To begin, I thought I would start with a to-do list for you, (but also for her in my groping, I am pretty sure I only said something to make it worse, not better) something printable and easy to carry around in your purse.  Because coping with the loss of love can be exhausting.  Especially when it seems all you can do is obsess  over and over to the point of neglecting the most basic need for sustenance and sleep.

Let alone tend to the needs of a battered and abandoned psyche.

So here it is, something to focus on after the (much needed) first crying spell passes and you start to get some perspective back:

Number one and most important of all:  Let go of the urge to make contact with someone who’s not going to appreciate it and write a love letter to yourself instead.

The fact that you were able to open your heart to him like a rose in winter speaks volumes about the way you view the world in general.  And chances are you didn’t break that mold on him either.  You are a bundle of love and cuddles no matter where you go or who you meet.  There are a bazillion creatures out there who appreciate that trait in a person, from the homeless guy you bought that sandwich for to the baby bird you scooped up off the ground and climbed that tree to put her back.

You are the embodiment of love and kindness.  And what’s not to cherish about that?

Time to pull your petals close to keep your heart safe from someone who doesn’t love himself enough to open up to you. .. so that later you’ll be able to open them again for someone who loves you just the way you are, unabashed lover of the ones who are hardest to love in the first place.  You touch a lot of lives with that stuff, Honey.  And the world will never forget you for it.

2. Now that you have written that love letter to remind yourself how precious and special you truly are, it’s time to do a bit of triage and bandage-rolling.  Time to focus on helping your heart to heal again.

Make a list of cons to avoid.

Jim Morrison's Mugshot - Florida 1970

Jim Morrison’s Mugshot – Florida 1970 (Photo credit: SongLyrics)

And do it first thing in the morning before the light of day hits the empty dent on the other side of the bed. ..and the tears begin to fall again. (Ordinarily I would suggest a pros column too, but let’s face it.  If you have read this far, it’s a good bet you have that one down ad nauseum.)   The truth is, we already spend a lot of precious reality hours fantasizing and assigning all kinds of unearned adoration to the objects of our infatuations.

 

Ask yourself the hard questions now and don’t be afraid to let the fritos fall where they may.  Among the beercans and roach clips that your once beloved left lying all over the house as well.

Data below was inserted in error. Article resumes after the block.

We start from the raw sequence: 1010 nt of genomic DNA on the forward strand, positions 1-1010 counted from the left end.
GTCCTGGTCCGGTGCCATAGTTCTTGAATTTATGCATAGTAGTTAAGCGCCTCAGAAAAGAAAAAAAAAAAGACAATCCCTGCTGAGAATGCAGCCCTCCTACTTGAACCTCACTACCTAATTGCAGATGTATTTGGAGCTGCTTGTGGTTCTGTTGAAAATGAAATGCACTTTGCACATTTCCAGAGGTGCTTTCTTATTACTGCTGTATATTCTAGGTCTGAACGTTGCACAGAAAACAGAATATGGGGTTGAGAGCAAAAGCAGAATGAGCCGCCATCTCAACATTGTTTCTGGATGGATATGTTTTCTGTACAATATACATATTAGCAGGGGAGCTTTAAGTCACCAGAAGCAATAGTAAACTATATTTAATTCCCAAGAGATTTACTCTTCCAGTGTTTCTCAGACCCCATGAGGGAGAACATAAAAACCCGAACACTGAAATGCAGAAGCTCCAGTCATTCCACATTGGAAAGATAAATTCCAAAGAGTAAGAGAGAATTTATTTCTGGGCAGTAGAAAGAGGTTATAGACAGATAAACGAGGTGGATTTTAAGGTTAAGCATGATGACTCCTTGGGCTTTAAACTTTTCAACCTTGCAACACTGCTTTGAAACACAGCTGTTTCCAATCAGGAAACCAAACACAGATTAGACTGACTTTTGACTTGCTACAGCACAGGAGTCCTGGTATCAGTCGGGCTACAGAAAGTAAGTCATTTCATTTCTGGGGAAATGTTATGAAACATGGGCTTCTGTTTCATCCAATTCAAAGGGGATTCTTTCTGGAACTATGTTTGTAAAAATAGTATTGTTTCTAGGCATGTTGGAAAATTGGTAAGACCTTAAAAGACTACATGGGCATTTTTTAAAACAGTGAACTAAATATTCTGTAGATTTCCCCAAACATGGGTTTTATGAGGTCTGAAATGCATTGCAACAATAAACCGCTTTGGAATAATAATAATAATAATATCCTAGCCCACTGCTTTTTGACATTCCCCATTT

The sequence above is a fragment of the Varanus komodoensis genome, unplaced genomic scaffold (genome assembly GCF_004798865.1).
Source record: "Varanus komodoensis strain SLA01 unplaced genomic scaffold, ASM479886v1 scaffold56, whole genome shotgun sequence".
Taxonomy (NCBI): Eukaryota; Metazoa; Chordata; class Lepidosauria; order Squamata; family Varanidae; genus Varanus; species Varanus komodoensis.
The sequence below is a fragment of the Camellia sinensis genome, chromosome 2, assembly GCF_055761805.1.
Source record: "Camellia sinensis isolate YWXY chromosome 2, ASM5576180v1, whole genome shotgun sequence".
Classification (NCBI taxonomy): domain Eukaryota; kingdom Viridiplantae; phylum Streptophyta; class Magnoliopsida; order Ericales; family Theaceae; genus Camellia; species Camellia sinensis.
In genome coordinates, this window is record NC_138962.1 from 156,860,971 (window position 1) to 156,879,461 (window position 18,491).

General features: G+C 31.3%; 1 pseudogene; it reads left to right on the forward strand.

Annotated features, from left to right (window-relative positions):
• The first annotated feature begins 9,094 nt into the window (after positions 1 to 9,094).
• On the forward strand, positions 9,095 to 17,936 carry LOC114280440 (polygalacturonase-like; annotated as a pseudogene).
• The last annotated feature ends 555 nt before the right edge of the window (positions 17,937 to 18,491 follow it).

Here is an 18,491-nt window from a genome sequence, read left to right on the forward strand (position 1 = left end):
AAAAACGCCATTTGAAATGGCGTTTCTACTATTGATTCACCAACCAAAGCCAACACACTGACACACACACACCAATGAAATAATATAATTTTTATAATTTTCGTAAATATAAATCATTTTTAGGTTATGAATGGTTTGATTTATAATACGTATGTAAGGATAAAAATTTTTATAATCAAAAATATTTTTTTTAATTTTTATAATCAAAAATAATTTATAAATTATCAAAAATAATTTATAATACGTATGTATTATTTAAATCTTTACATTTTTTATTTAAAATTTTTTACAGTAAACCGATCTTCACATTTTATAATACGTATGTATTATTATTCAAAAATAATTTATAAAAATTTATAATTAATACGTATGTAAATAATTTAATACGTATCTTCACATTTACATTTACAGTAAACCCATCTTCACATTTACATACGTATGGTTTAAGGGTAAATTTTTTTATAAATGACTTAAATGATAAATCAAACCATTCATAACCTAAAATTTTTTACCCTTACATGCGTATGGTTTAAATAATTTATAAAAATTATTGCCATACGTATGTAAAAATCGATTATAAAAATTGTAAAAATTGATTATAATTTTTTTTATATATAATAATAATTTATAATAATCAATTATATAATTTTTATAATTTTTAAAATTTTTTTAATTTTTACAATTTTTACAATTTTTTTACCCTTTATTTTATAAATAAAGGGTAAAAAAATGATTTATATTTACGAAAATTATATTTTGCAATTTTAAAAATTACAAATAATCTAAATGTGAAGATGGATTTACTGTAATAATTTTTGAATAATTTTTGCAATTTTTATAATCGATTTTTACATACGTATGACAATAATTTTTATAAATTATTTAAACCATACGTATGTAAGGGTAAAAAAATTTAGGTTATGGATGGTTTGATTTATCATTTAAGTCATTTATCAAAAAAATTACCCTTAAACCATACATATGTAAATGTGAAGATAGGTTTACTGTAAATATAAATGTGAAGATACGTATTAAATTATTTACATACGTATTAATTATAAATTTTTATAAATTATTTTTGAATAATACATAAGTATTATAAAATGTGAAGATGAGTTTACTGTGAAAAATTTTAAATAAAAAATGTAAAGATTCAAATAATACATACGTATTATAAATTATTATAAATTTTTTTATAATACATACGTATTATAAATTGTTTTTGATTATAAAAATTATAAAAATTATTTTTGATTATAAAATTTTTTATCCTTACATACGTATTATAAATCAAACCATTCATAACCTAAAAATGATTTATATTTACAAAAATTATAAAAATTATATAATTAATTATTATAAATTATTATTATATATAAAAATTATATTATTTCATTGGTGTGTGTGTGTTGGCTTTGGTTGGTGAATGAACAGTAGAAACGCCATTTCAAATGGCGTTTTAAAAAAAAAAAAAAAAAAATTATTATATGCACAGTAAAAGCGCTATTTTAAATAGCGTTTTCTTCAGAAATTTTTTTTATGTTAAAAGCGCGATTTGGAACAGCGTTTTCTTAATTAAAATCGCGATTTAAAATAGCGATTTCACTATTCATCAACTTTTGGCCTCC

Is it really all that cute when he burps the words to “Don’t Cry for Me Argentina” ?   Or is it cuter that  you were able to overlook it and laugh with him. .. the unconditional depth of the way you let yourself open to a dope who didn’t deserve you. .. like a magnolia or a lily of the mountains?

Get real, Girl.  And give credit where credit is due.

Continue reading

Who’s Sorry Now: A Godzilla Apology

So what to do when you’ve had a huge fight with your bestie in forever

and the thing has snowballed to the size of Argentina in a heatwave. ..

and you have been ridiculous and he has been insensitive. . .

and  hammered at each other to the point of senselessness. ..

each too stubborn to give an inch, but especially HIM?

You take it to the mattresses for a godzilla apology!

Listen, you reptilain toad fart! So I don’t have to say this again:

I am sorry for being such a three-headed she-beast..

Now stop brooding about and give me a hug, please.  You know you miss me already and the feeling is mutual.

What do you say we go a couple more rounds in imaginary Japan?

xoxo  Kisses and Hugs from your bestie who can’t imagine a minute of madnees without you.

Letting go of heartbreak songs

In matters of self-education and scholarly pursuit, I can be honest and say for the most part, there has always been motivation enough to make me wise and willing to learn.  In matters of the heart however, I have been remiss with myself and sorry.  And, in looking back all I can say is: Man am I a sap and a moron.

I almost never listen to mainstream pop or country so this song is new to me. ..and it’s coming at a time when I could use a reminder of what really happens after having let yourself be stupid to the point of laying face up on the floor like a golden retriever: here ya go, trample my guts and eat my heart out.

And sad songs are OK when you want to cry, but if you want to get angry and get over it so you can get on with it. ..I think Reba says it best.

Watch this one.  Even if you have to click the link and wait for the advertising.  It will be worth it!

Ether

“The lannnnguage of loooove has left me stony gray.  Tongue-tied and twisted at the price I’ve had to pay e aaay.  Dumb hearts get broken just like china cups.  The language of loooooooooooooooove has left me     broken    on the rocks.”  —Annie Lennox

That was yesterday.

Diva (Annie Lennox album)

Image via Wikipedia

And a lot of days leading up to it, admittedly.

One of those turning points, you know, when the universe seems to have blotted your name from the roster. . . the blood barely moves through your veins. . .a bag of that birdshot ingested as if from a dystopian short story.

And so you sit with that for awhile.  You drag yourself from task to task, heart pumping chunks of plastic and acid, stomach turning over and over. . .and the tremors and trembling. . .

If there is an ounce of mercy in this universe, let me evaporate please.  I want to go home.

All the while the friends floating in the ether around you. . .